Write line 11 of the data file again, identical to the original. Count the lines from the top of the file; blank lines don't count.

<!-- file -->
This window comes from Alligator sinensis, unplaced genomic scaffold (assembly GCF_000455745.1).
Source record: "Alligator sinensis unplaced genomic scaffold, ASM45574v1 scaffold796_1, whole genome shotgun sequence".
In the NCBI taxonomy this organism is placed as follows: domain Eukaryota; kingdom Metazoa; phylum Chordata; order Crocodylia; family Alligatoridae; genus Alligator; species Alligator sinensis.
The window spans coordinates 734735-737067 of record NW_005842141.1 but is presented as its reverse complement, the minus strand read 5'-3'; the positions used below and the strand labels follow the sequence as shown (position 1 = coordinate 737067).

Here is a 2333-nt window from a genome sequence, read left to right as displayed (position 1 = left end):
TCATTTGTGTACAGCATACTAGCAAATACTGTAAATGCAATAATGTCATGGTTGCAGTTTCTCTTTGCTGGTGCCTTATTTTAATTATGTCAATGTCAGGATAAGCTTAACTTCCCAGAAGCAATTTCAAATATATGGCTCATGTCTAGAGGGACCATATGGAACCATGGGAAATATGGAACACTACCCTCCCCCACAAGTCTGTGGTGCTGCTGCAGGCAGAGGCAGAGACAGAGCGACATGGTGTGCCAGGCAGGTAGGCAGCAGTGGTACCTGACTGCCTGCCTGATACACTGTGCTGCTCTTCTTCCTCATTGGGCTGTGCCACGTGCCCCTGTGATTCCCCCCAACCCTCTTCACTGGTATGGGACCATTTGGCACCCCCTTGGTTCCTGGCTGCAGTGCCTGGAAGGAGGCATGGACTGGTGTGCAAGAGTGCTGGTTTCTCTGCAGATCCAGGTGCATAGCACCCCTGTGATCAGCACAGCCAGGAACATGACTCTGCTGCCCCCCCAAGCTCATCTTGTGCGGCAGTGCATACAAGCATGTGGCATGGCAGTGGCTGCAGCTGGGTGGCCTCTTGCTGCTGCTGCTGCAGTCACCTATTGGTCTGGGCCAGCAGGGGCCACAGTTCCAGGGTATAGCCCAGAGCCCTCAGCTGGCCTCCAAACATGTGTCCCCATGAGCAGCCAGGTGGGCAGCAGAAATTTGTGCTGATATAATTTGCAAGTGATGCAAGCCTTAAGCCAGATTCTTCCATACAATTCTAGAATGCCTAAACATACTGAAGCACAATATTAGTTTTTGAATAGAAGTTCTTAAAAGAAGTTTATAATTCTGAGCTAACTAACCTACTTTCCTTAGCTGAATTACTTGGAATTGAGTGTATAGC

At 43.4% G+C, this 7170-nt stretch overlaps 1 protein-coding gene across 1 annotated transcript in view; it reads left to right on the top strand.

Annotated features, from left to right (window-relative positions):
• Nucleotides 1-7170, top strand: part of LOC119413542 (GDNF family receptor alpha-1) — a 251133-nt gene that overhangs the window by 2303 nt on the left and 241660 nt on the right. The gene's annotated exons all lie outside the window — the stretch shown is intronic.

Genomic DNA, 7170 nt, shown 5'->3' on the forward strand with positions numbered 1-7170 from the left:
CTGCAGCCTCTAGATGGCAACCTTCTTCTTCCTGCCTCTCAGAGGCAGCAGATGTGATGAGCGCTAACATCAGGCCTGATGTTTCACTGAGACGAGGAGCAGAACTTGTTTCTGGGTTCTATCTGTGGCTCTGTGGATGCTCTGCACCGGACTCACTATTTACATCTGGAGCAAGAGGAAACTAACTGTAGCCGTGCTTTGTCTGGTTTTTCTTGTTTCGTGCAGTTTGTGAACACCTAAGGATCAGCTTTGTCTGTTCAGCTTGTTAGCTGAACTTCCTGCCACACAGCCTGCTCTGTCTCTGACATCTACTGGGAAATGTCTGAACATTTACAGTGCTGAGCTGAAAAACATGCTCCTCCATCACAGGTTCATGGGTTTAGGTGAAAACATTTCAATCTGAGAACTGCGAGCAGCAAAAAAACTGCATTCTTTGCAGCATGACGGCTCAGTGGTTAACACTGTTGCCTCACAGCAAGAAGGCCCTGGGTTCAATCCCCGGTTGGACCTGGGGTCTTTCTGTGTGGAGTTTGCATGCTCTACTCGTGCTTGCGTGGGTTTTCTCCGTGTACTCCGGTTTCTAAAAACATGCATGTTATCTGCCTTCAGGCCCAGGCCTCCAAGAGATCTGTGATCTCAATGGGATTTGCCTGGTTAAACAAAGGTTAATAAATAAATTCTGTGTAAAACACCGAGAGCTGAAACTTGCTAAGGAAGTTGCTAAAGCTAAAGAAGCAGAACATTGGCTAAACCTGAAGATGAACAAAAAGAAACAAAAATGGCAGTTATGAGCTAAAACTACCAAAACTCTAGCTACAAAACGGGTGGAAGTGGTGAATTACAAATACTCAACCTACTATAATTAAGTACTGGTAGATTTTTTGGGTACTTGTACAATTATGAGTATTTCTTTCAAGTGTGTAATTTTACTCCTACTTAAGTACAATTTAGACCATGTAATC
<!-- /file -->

CTGCAGCCTCTAGATGGCAACCTTCTTCTTCCTGCCTCTCAGAGGCAGCAGATGTGATGAGCGCTAACATCAGGCCTGATGTTTCACTGAGACGAGGAGCAGAACTTGTTTCTGGGTTCTATCTGTGGCTCTGTGGATGCTCTGCACCGGACTCACTATTTACATCTGGAGCAAGAGGAAACTAACTGTAGCCGTGCTTTGTCTGGTTTTTCTTGTTTCGTGCAGTTTGTGAACACCTAAGGATCAGCTTTGTCTGTTCAGCTTGTTAGCTGAACTTCCTGCCACACAGCCTGCTCTGTCTCTGACATCTACTGGGAAATGTCTGAACATTTACAGTGCTGAGCTGAAAAACATGCTCCTCCATCACAGGTTCATGGGTTTAGGTGAAAACATTTCAATCTGAGAACTGCGAGCAGCAAAAAAACTGCATTCTTTGCAGCATGACGGCTCAGTGGTTAACACTGTTGCCTCACAGCAAGAAGGCCCTGGGTTCAATCCCCGGTTGGACCTGGGGTCTTTCTGTGTGGAGTTTGCATGCTCTACTCGTGCTTGCGTGGGTTTTCTCCGTGTACTCCGGTTTCTAAAAACATGCATGTTATCTGCCTTCAGGCCCAGGCCTCCAAGAGATCTGTGATCTCAATGGGATTTGCCTGGTTAAACAAAGGTTAATAAATAAATTCTGTGTAAAACACCGAGAGCTGAAACTTGCTAAGGAAGTTGCTAAAGCTAAAGAAGCAGAACATTGGCTAAACCTGAAGATGAACAAAAAGAAACAAAAATGGCAGTTATGAGCTAAAACTACCAAAACTCTAGCTACAAAACGGGTGGAAGTGGTGAATTACAAATACTCAACCTACTATAATTAAGTACTGGTAGATTTTTTGGGTACTTGTACAATTATGAGTATTTCTTTCAAGTGTGTAATTTTACTCCTACTTAAGTACAATTTAGACCATGTAATC